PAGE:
The Federal Reserve, as required by Regulation ii periodically publishes average debit card interchange data by debit card network. An analysis in The Payments Review of this data really puts the impact of a basis point change here and there into perspective:
The Fed released its latest update on debit card interchange, and it showed very subtle but very telling trends for financial institutions with less than $10 billion in assets – a category called “exempt”, which includes all the credit unions in the U.S. except the top 7. While the lines of the graph (found here) look relatively horizontal, two takeaways are worth noting.
On one side of the coin, the average interchange for debit signature transactions (referred to by the Fed as a dual message) is increasing, from 50 cents in 2015 to 52 cents in 2018. While this sounds insignificant, a credit union that sees 100,000 signature transactions a month, is getting close to $24,000 more annually in interchange revenue for these transactions.
On the other side of the coin is debit PIN transactions (referred to by the Fed as a single message). The average interchange for these transactions is declining, from 30 cents in 2013 down to 25 cents in 2018, a full nickel. One of the drivers of this trend is the increasing sophistication of merchant processors to steer PIN transactions to the network that costs them the least.
With more and more merchants becoming adept at least-cost routing, there are limited options available to issuers, but this article has a suggestion for credit unions that also applies to other financial institutions as well:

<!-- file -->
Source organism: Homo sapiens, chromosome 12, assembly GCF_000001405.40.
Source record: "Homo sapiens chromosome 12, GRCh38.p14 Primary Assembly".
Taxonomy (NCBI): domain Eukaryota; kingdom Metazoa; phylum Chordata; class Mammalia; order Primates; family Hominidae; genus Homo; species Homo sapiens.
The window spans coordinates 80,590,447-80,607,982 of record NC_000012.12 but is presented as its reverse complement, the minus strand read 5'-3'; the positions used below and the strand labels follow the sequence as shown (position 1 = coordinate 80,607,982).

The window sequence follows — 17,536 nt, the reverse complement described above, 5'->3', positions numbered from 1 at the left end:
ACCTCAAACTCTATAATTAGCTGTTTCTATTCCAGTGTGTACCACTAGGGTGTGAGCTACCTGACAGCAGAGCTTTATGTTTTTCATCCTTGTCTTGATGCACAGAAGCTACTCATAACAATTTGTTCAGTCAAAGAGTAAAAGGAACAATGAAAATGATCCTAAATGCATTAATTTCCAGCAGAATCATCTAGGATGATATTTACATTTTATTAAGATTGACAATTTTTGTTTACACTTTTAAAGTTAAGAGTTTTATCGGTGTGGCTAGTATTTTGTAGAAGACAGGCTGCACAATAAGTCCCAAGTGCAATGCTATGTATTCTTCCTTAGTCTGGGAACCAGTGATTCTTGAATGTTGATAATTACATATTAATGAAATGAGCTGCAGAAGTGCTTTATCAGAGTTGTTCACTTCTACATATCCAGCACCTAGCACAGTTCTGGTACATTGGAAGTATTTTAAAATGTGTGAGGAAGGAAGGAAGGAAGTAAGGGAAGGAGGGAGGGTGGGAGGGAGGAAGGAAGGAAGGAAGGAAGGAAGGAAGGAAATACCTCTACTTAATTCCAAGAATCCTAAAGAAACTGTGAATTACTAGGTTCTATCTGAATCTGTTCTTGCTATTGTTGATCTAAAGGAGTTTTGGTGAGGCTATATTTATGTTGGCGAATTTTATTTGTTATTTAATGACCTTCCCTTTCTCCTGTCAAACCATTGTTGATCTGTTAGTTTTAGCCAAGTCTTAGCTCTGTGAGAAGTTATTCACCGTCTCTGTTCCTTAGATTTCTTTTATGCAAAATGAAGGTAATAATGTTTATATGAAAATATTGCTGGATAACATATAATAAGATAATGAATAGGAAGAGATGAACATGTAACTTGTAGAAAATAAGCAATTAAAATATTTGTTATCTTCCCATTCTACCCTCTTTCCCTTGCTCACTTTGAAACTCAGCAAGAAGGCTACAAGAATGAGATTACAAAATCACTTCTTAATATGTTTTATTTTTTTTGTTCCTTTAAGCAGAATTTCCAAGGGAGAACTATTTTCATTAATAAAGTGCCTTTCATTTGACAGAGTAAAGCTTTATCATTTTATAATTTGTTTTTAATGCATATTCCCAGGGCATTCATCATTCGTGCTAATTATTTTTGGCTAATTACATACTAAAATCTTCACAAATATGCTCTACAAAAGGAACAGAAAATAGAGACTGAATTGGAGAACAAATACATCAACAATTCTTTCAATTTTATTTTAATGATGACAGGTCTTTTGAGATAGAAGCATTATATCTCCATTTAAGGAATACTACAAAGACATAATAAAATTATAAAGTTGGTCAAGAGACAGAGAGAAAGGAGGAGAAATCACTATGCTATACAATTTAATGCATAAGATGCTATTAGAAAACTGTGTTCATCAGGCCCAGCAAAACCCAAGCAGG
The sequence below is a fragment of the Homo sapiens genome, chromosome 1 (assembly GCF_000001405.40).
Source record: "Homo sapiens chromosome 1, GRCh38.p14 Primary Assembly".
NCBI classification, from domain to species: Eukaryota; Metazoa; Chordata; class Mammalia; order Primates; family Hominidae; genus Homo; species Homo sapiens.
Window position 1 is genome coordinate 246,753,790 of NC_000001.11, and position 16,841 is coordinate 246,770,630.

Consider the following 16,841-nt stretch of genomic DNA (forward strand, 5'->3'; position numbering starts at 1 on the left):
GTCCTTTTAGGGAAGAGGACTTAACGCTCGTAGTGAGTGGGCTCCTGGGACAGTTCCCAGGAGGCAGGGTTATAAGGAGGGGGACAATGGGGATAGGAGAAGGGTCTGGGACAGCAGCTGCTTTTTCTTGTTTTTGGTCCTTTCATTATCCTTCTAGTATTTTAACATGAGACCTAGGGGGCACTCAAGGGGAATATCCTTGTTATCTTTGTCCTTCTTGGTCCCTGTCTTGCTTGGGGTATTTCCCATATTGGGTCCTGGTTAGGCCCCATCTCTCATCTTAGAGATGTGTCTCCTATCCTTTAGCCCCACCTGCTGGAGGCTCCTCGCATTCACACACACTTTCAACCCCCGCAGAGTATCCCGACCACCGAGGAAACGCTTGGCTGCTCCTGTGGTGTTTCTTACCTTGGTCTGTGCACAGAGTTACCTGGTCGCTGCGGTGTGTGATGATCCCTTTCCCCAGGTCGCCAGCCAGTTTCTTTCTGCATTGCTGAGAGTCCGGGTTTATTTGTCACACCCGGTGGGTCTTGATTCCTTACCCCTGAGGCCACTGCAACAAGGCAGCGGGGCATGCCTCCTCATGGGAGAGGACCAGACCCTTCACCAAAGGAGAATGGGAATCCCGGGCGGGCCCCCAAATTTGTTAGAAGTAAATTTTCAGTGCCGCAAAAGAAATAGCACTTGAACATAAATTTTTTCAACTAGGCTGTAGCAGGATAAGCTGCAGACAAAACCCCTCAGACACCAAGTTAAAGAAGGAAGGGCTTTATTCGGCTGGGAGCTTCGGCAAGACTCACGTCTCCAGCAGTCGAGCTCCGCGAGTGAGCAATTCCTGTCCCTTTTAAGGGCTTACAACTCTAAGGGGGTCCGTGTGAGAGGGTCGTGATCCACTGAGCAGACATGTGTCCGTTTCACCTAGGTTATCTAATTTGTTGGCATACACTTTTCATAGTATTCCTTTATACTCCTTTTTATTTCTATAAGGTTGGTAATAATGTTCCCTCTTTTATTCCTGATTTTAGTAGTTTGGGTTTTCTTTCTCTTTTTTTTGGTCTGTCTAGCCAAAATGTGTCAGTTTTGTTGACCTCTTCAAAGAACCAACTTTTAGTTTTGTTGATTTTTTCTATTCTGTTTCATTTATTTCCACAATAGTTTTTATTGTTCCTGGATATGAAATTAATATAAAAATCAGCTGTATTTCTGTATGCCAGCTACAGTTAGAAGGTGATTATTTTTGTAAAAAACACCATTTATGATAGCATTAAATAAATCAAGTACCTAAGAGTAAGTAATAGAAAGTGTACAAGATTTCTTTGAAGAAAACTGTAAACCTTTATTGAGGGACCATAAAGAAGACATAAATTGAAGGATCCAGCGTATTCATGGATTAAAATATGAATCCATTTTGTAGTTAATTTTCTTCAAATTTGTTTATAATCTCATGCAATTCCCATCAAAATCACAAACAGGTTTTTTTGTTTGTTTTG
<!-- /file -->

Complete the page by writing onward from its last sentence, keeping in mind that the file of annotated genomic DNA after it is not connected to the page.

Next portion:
The longer-term solution for declining average debit interchange, and a key action for credit unions to take, is to reassess the PIN networks supported by their debit portfolio. Average interchange for PIN transactions range from 35 cents per transaction down to 19 cents, varying by network. If your credit union supports both the highest and lowest charging network, the merchant will always choose the lowest. Credit unions need to evaluate their debit network contracts and optimize to just one unaffiliated network. Luckily, the Fed made the evaluation a little easier by providing a comprehensive comparison in the same updated report.
Overview by Sarah Grotta, Director, Debit and Alternative Products Advisory Service at Mercator Advisory Group